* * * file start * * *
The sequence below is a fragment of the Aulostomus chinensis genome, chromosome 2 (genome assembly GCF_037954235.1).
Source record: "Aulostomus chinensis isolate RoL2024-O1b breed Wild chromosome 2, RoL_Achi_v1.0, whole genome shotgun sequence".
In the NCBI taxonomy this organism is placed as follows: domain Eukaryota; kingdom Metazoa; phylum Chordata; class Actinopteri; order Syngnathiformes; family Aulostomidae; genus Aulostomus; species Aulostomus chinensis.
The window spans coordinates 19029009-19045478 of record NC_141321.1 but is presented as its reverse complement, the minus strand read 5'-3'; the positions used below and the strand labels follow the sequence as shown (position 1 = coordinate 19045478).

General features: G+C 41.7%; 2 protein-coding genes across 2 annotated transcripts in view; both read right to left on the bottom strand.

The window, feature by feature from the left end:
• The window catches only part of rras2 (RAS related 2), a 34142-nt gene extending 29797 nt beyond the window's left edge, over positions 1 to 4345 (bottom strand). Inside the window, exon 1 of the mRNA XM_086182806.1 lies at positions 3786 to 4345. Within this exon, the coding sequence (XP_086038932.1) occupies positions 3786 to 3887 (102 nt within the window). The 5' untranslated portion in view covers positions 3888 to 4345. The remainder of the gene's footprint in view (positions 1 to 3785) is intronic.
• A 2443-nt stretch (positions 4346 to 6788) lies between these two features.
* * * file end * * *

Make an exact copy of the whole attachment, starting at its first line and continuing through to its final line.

The sequence below is a fragment of the Aulostomus chinensis genome, chromosome 2 (genome assembly GCF_037954235.1).
Source record: "Aulostomus chinensis isolate RoL2024-O1b breed Wild chromosome 2, RoL_Achi_v1.0, whole genome shotgun sequence".
In the NCBI taxonomy this organism is placed as follows: domain Eukaryota; kingdom Metazoa; phylum Chordata; class Actinopteri; order Syngnathiformes; family Aulostomidae; genus Aulostomus; species Aulostomus chinensis.
The window spans coordinates 19029009-19045478 of record NC_141321.1 but is presented as its reverse complement, the minus strand read 5'-3'; the positions used below and the strand labels follow the sequence as shown (position 1 = coordinate 19045478).

General features: G+C 41.7%; 2 protein-coding genes across 2 annotated transcripts in view; both read right to left on the bottom strand.

The window, feature by feature from the left end:
• The window catches only part of rras2 (RAS related 2), a 34142-nt gene extending 29797 nt beyond the window's left edge, over positions 1 to 4345 (bottom strand). Inside the window, exon 1 of the mRNA XM_086182806.1 lies at positions 3786 to 4345. Within this exon, the coding sequence (XP_086038932.1) occupies positions 3786 to 3887 (102 nt within the window). The 5' untranslated portion in view covers positions 3888 to 4345. The remainder of the gene's footprint in view (positions 1 to 3785) is intronic.
• A 2443-nt stretch (positions 4346 to 6788) lies between these two features.